A large container holding fifty-five gallons of any substance. This particualr size of drum is used widley in industry and farming, it is also the drum sizes in which toxic waste is commonly stored.

Toxic waste indeed. A man brought a 55-gallon drum to the animal hospital where I tech, saying his dog had died and he brought her to us for body disposal in said drum. Gross, but you know. You see dead stuff at an animal hospital. So we take the 55-gallon drum inside and we note that it is a little funkier than we might have expected. After some deliberation and a bunch of trepidatious hesitation, we unsealed the lid, (because clinic policy states that all dead things must be bagged and frozen,) and

Yellow smoke billowed out of the barrel.

Followed, of course, by an odor so pungent it straightened one's hair and made the color drain from one's face. (The stink, I later learned, was caused by anaerobic bacteria eating away at the carcass and giving off horrendously stinky gas...)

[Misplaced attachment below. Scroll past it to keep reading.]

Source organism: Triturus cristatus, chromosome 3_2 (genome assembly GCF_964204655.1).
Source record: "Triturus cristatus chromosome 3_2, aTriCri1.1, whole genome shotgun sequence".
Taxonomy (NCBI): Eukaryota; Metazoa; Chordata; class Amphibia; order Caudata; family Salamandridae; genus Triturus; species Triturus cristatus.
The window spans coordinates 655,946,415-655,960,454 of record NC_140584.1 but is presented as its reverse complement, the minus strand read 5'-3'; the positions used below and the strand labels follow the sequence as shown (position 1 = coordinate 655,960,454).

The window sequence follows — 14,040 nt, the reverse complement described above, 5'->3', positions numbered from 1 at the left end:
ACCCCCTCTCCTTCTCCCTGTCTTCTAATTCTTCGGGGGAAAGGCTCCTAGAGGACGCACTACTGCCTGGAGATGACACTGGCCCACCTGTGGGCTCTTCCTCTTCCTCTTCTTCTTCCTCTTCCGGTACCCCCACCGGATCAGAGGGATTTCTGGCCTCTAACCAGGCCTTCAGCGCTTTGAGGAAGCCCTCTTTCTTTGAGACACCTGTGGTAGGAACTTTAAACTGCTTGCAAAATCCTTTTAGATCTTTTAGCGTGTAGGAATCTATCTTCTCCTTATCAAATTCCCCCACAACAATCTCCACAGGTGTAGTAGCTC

Evidently, things that are dead actually sort of liquefy, and if there's no place for the "liquid" (which, as a point of interest, is black,) to drain, it pools. A 55-gallon drum isn't designed for good ventilation, you know?

Come to find out that this particular dog had been dead nearly 4 days, sealed in that godforsaken barrel, sitting out in this yahoo's lawn in 90 degree North Carolina heat. The flesh was sloughing off the skeleton and the clinic stank like a corpse for several days after the remains (and the 55-gallon drum) were disposed of.

Hell of a way to get a biology lesson. 55-gallon drums have been ruined for me forever.

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